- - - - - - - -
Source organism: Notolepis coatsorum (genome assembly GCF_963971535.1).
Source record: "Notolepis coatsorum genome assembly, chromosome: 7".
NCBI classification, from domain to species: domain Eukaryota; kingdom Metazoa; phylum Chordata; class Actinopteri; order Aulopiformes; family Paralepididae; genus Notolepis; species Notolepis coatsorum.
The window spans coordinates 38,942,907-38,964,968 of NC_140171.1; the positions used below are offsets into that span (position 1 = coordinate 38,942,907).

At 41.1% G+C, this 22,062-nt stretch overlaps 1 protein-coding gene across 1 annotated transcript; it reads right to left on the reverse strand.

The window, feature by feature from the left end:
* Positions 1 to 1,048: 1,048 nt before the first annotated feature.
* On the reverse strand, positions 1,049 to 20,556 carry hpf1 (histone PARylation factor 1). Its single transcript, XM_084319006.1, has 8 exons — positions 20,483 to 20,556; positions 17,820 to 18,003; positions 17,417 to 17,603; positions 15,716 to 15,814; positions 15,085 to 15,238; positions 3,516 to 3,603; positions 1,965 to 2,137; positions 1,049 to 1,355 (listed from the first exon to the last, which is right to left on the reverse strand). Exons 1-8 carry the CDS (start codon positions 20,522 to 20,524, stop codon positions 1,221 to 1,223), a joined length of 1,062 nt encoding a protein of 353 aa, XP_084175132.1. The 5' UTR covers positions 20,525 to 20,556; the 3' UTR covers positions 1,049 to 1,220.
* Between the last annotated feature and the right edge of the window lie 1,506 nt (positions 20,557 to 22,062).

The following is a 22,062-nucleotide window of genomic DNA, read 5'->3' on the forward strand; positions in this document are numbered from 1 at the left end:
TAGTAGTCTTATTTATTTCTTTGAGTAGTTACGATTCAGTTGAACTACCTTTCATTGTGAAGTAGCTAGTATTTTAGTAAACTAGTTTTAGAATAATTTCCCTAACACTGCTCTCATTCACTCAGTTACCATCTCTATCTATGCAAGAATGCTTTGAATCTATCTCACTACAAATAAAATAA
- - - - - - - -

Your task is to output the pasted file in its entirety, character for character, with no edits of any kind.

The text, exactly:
Source organism: Notolepis coatsorum (genome assembly GCF_963971535.1).
Source record: "Notolepis coatsorum genome assembly, chromosome: 7".
NCBI classification, from domain to species: domain Eukaryota; kingdom Metazoa; phylum Chordata; class Actinopteri; order Aulopiformes; family Paralepididae; genus Notolepis; species Notolepis coatsorum.
The window spans coordinates 38,942,907-38,964,968 of NC_140171.1; the positions used below are offsets into that span (position 1 = coordinate 38,942,907).

At 41.1% G+C, this 22,062-nt stretch overlaps 1 protein-coding gene across 1 annotated transcript; it reads right to left on the reverse strand.

The window, feature by feature from the left end:
* Positions 1 to 1,048: 1,048 nt before the first annotated feature.
* On the reverse strand, positions 1,049 to 20,556 carry hpf1 (histone PARylation factor 1). Its single transcript, XM_084319006.1, has 8 exons — positions 20,483 to 20,556; positions 17,820 to 18,003; positions 17,417 to 17,603; positions 15,716 to 15,814; positions 15,085 to 15,238; positions 3,516 to 3,603; positions 1,965 to 2,137; positions 1,049 to 1,355 (listed from the first exon to the last, which is right to left on the reverse strand). Exons 1-8 carry the CDS (start codon positions 20,522 to 20,524, stop codon positions 1,221 to 1,223), a joined length of 1,062 nt encoding a protein of 353 aa, XP_084175132.1. The 5' UTR covers positions 20,525 to 20,556; the 3' UTR covers positions 1,049 to 1,220.
* Between the last annotated feature and the right edge of the window lie 1,506 nt (positions 20,557 to 22,062).

The following is a 22,062-nucleotide window of genomic DNA, read 5'->3' on the forward strand; positions in this document are numbered from 1 at the left end:
TAGTAGTCTTATTTATTTCTTTGAGTAGTTACGATTCAGTTGAACTACCTTTCATTGTGAAGTAGCTAGTATTTTAGTAAACTAGTTTTAGAATAATTTCCCTAACACTGCTCTCATTCACTCAGTTACCATCTCTATCTATGCAAGAATGCTTTGAATCTATCTCACTACAAATAAAATAA